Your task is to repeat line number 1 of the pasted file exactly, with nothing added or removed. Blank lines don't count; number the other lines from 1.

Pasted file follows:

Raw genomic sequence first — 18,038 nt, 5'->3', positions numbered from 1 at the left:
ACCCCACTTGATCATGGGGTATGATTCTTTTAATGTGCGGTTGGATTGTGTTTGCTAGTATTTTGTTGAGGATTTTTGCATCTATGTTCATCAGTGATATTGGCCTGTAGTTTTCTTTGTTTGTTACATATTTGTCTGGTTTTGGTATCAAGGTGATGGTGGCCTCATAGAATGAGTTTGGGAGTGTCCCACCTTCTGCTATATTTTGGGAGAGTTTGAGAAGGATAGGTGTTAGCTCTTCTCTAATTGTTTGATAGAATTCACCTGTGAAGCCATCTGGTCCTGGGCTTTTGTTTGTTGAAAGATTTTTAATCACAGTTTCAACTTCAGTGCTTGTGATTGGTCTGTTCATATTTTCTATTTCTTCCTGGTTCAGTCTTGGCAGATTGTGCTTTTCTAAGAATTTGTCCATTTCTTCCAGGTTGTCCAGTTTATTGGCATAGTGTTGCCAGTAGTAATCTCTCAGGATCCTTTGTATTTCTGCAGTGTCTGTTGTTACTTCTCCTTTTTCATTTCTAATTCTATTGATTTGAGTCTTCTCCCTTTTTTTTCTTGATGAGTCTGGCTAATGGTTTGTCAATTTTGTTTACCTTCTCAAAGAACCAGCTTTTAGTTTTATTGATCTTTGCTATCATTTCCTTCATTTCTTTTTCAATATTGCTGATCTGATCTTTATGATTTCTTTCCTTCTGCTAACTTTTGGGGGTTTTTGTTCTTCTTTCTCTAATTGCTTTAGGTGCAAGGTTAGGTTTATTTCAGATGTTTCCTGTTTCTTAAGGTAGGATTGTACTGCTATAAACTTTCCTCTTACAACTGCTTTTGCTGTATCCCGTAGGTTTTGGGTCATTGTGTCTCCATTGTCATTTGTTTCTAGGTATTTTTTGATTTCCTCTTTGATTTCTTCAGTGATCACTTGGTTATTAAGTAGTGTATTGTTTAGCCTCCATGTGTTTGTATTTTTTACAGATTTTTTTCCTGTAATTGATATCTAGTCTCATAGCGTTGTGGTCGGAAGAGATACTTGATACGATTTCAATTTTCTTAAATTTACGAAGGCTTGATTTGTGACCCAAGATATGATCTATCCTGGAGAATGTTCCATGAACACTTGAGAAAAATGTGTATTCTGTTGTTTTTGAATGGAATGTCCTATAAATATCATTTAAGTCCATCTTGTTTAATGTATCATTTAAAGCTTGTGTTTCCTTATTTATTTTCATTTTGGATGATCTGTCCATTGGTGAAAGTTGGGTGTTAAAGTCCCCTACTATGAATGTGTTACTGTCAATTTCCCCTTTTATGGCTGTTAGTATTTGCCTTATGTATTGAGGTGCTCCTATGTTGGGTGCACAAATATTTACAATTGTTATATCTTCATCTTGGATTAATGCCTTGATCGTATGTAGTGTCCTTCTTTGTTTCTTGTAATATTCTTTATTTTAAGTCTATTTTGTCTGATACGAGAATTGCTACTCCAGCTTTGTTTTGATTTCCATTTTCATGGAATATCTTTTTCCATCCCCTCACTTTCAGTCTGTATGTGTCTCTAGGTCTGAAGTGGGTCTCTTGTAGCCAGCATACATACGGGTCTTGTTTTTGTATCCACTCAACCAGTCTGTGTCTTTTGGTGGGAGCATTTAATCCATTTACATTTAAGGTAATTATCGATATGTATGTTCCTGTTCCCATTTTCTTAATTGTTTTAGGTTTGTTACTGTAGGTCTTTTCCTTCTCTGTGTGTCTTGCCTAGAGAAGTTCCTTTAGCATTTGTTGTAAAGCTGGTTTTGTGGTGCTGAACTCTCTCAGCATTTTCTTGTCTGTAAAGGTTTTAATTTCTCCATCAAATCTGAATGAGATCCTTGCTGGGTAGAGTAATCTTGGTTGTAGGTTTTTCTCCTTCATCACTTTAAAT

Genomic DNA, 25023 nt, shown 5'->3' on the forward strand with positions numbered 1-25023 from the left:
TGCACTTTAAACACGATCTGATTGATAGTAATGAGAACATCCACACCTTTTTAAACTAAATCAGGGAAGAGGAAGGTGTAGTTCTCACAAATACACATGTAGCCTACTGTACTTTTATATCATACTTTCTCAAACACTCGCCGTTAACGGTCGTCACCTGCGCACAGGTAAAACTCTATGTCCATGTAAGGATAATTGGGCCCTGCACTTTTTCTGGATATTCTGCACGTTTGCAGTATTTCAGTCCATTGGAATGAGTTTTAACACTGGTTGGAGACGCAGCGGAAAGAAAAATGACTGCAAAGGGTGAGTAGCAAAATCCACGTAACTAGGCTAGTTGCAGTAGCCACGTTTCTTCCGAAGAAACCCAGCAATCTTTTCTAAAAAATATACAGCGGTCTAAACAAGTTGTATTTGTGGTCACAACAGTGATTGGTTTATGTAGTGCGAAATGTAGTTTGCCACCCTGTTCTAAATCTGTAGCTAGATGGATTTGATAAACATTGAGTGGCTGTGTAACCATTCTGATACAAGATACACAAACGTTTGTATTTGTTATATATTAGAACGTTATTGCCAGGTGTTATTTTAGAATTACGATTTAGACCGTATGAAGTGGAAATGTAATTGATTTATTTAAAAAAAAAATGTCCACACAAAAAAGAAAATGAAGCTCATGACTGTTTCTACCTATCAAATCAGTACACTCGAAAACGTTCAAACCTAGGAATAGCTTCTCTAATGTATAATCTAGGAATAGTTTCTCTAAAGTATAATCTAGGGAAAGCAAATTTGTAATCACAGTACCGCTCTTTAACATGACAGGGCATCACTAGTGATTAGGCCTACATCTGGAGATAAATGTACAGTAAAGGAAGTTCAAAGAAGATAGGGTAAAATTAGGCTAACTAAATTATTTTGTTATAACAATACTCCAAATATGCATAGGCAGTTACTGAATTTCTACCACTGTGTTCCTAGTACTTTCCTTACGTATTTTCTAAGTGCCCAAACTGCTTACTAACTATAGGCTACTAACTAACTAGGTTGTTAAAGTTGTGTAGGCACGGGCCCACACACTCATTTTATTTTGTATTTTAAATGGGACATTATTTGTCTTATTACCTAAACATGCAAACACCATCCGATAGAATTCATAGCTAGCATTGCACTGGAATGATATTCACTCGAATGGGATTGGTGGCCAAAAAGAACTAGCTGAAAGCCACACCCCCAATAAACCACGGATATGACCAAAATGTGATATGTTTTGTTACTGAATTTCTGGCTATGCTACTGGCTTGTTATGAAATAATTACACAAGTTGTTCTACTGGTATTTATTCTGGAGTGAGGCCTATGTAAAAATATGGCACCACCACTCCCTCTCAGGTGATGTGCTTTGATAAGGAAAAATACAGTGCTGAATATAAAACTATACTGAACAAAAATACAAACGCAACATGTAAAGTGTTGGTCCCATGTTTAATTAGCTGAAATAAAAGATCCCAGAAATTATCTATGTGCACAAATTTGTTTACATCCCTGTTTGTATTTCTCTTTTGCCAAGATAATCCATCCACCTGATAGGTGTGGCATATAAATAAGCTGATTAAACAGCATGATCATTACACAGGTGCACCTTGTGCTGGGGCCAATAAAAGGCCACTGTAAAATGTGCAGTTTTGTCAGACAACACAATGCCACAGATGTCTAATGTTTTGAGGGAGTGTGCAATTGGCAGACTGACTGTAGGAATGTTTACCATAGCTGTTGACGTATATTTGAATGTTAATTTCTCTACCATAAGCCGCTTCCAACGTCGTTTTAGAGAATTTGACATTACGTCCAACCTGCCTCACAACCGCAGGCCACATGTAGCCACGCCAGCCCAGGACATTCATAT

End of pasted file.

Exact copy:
Raw genomic sequence first — 18,038 nt, 5'->3', positions numbered from 1 at the left: